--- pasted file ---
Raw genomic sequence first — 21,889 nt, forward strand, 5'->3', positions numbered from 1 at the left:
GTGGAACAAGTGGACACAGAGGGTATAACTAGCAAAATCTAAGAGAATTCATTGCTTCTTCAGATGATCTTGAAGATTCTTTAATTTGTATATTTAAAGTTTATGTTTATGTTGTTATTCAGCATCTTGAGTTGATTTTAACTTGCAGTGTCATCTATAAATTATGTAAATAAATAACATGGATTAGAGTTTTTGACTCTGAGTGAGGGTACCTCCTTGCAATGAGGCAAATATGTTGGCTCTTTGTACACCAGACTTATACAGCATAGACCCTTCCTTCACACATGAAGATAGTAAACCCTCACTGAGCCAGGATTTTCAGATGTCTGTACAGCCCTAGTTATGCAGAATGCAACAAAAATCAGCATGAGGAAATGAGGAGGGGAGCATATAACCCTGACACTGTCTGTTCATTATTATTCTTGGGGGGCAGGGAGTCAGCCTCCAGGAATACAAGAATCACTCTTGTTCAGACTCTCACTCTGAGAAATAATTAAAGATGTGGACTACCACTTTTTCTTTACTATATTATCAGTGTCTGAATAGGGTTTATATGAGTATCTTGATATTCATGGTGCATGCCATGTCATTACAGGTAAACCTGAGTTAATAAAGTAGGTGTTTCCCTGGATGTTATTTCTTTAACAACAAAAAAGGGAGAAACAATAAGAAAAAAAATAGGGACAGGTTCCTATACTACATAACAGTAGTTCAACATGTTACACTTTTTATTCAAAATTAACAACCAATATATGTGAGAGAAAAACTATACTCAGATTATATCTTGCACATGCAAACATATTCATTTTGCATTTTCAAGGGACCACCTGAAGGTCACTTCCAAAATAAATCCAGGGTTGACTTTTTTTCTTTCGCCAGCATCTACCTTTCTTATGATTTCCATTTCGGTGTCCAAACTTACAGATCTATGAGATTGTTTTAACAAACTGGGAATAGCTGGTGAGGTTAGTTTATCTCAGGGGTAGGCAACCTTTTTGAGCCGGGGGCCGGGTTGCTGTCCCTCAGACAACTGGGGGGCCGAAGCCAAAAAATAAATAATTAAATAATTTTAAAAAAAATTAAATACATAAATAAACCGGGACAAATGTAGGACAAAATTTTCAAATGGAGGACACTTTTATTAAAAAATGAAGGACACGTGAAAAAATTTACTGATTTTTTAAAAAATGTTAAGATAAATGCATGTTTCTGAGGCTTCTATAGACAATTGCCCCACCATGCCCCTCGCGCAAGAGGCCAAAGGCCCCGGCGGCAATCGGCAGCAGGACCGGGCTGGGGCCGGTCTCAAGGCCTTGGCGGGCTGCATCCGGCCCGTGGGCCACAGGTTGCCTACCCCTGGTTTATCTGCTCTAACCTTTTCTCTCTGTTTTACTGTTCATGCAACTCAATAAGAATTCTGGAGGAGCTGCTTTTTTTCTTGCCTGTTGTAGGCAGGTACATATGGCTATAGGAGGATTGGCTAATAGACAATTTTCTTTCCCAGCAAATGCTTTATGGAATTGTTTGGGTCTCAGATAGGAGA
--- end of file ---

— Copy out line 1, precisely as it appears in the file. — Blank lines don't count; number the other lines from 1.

Raw genomic sequence first — 21,889 nt, forward strand, 5'->3', positions numbered from 1 at the left: